With students heading back to classes at colleges and universities throughout the country, there have been a number of interesting and informative articles looking at what students are learning and the value of a college degree in the midst of the current economic recession.

I wrote previously about the perspective of Professor Walter E. Williams, “What Will They Learn?” As a foundation for his commentary, Williams uses the Corporate Voices’ 2006 research report, “Are They Really Ready to Work?”

Now an article by Sandra Block in USA Today asks the question, “In a Recession, Is College Worth It?”

The short answer is yes.

But one of the many points in the article is this: Many students are having a difficult time paying for the increasing costs of a college education, and taking on substantial debt in the form of student loans is an iffy strategy at at time when jobs are scarce.

One solution: community colleges.

Here’s from the USA Today article:

Community college enrollment is soaring. More than 90% of community college presidents said enrollment was up in January from the previous year, and 86% reported an increase in full-time students, according to a survey by the Campus Computing Project, which studies the role of information technology in higher education.

Alyssa Griffin, 19, of Columbus, Ohio, would like to obtain a bachelor’s degree in interactive media from Capital University, a private school in Bexley, Ohio. But to save money, she plans to spend her freshman and sophomore years at Columbus State Community College and live at home.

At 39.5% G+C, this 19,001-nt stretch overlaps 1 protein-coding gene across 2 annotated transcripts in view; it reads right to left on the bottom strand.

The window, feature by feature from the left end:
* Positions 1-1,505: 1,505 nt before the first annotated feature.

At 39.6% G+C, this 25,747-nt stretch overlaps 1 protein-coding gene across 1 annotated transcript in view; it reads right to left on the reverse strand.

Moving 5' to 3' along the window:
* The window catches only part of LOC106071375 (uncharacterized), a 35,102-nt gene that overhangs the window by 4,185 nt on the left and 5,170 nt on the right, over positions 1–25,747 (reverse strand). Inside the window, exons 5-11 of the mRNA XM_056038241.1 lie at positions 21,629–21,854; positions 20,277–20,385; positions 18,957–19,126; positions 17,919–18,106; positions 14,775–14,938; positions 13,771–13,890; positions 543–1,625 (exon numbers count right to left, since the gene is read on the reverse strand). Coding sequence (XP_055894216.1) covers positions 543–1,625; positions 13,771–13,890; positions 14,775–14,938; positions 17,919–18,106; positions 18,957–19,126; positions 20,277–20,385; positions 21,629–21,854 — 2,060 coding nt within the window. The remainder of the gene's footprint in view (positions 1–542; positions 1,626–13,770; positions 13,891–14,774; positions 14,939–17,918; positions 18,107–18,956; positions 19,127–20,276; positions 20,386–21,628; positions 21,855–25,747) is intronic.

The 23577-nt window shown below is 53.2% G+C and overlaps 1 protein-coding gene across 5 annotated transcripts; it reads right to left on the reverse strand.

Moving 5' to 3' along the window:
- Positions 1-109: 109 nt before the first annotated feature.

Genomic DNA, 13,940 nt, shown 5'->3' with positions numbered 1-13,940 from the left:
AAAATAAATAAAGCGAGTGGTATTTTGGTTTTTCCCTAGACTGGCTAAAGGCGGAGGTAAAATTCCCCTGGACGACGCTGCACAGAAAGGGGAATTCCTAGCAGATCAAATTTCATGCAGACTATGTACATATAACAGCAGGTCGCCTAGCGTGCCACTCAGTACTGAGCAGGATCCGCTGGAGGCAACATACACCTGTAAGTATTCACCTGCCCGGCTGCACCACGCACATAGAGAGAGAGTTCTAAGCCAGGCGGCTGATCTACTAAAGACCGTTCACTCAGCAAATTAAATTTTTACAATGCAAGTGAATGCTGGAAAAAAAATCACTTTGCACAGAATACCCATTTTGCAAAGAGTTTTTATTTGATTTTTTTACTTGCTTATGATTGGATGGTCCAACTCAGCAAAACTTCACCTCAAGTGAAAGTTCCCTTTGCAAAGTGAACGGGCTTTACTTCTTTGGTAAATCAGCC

This strategy means Griffin will miss out on a traditional four-year college experience, but it will significantly reduce the cost of her college education — by more than $40,000. Tuition at Capital runs more than $27,000 a year, vs. about $6,000 at Columbus State.

“I have no issues with starting at Columbus State and then going on to Capital,” Griffin says.

Community colleges have long provided a way for adults to learn new job skills, often by attending part time. But these days, they’re seeing a big increase in students such as Griffin, says Will Kopp, vice president for institutional advancement at Columbus State.

The median age of new students at Columbus State is 19, he says. By attending their first two years at a community college, Kopp says, “they’re paying maybe a third of the tuition at state universities; maybe a tenth what they’d pay at a private school.”

A recently released Corporate Voices’ research study on workforce readiness training points to community colleges as a way to help solve the problem of an ill-prepared workforce.

And in our workforce readiness policy papers and recommendations for alternative pathways to help young people make a successful transition from school to the workplace we examine the important role of community colleges in postsecondary education.